Festival of History 4.6.2017

Hello on the 4th of June I attended the Festival of History at Royal Holloway University of London in Egham.
This was a free event
It consisted of a mixture of
1) Historical reenactors - English Civil War, Redcoats and Rebels, Medieval Knights and their retinues and a Suffragette demonstrating Self defence against ruffians.
2) Short plays put on by the Time Will Tell Theatre Company – ‘The Great Charter?’, ‘The Putney Debates’, ‘Deeds not Words’ and ‘Breaking the Chains’.
3) Talks on various historical subjects – ‘The Bronze age in Runnymede’, ‘Populism and Parliament’, ‘King Killers in America, and the Weaker Sex? Suffragette Violence’.
4) Music- Historical Chamber Music classical pieces from Handel to Rachmaninov

The reenactors had encampments where you could meet and talk to them. They also put on displays in the arena. The AWI reenactors demonstrated loading and firing their muskets and dealt with rebel hecklers in the crowd including Thomas Paine reciting passages from Rights of Man.
The ECW reenactors came from a number of different Regiments but on the day they all represented a Parliament Regiment and demonstrated Pike drill, loading and firing and the use of drums to issue commands.
The medieval Knights argued over whether to support King John or not and had a punch up to decide the issue.
Personally, I found the Suffragette reenactors the most interesting and enthusiastic. The lady Suffragette (Sue Kirk a retired Army Captain) demonstrated self-defence techniques with Indian clubs, Canes and Umbrellas combined with Jujutsu. I lifted one of the Indian clubs and found it was heavier than the Truncheons used by the Police. Apparently one of the Suffragettes Edith Garrud a towering 4ft 11 inches was one of the first professional martial arts instructors in the Western World and in secret trained Emily Pankhurst’s bodyguard unit of 30 Suffragettes in self-defence techniques using Indian Clubs and Jujutsu. The body guard went on to fight a number of well publicised hand to hand combats with Police officers and male ruffians. There is a famous Punch Cartoon of a lone Suffragette surrounded by Police lying on the ground or thrown up on to railings after trying to arrest her. At the time Police had to be at least 5ft 10 inches tall.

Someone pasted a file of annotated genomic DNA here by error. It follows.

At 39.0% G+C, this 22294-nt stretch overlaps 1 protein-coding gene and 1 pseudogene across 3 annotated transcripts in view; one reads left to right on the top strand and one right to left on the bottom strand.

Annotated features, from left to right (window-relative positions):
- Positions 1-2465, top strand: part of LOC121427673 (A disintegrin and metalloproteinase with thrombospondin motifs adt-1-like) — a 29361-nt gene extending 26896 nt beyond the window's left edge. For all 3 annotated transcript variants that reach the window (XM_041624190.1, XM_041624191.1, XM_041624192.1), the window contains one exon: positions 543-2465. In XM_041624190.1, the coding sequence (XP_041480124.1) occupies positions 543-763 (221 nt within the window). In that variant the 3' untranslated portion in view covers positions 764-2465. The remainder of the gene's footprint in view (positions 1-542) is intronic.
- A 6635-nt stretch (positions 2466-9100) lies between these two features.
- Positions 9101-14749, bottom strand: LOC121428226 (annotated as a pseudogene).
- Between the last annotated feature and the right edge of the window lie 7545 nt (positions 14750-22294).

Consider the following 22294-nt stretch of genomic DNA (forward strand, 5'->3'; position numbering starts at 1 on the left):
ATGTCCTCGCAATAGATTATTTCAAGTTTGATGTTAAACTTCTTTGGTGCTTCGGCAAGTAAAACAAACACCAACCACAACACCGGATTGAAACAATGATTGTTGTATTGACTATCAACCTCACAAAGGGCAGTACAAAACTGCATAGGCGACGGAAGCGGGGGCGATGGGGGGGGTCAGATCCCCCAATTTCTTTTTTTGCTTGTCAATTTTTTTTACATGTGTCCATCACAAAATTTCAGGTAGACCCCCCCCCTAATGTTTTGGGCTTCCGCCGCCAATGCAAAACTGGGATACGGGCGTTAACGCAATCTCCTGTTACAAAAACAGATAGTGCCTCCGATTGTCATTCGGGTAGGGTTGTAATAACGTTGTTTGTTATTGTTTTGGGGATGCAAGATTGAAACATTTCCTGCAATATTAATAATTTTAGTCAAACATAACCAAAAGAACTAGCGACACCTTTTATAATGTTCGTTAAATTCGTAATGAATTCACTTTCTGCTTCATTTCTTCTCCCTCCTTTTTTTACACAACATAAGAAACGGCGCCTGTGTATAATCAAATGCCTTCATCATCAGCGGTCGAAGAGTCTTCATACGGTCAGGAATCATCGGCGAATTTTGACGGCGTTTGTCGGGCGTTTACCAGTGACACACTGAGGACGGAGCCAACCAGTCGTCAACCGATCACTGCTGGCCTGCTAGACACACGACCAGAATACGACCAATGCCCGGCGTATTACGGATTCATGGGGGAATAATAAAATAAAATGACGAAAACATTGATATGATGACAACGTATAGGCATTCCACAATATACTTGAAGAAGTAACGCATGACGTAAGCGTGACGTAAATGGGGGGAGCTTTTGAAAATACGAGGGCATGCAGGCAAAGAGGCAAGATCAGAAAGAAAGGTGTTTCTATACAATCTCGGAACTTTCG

I attended The Great Charter Play in the Chapel which was about the life of King John and the Magna Carta it was interesting and enjoyable and part way through the play it became interactive in that the Audience took on the role of King John and was presented with several problems he faced and had to vote on how to respond.
I saw part of the short open air play ‘Breaking the Chains’ about the campaign to abolish the Transatlantic slave trade through the stories of three different characters in Regency England.
I listened to the talk on ‘The Weaker Sex? Suffragette Violence’ by Dr Fern Riddell an Historian and consultant to the TV drama ‘Ripper Street’. This talk was in the main about the Suffragette arson and bombing campaign which resulted in the destruction of several public and private buildings up and down the country and how the Suffragettes used false identities and decoys to avoid capture. Fern advised that the Suffragette bomb making techniques became more sophisticated as time went by and if the campaign had not been ended by the outbreak of World War One it would have only been a matter of time before someone was killed. A number of Postmen were injured by another tactic the Suffragettes used making acid and arson attacks on Post boxes and sorting offices to disrupt postal communication. The Postmen the Suffragettes injured were working men who did not have the vote as they were not householders.
At the outbreak of World War One the Suffragettes ended their campaign in order to support the men in their war effort.
In the Marquee was a demonstration of a radical printing press and Medieval Calligraphy and on display the beautiful Magna Carta Quilts some depicting the story of King John and the Magna Carta others celebrate Champions of Liberty since 1215
I would have liked to attend the Talk on King Killers in America about the men who signed King Charles I’s death warrant and who were pursued across the Atlantic but there was not enough time to see everything.
I attach some photos of the reenactors notice the Baron and his retinue at Runnymede returning disappointed from the Ice-cream Van after finding out King John had the last Choc Ice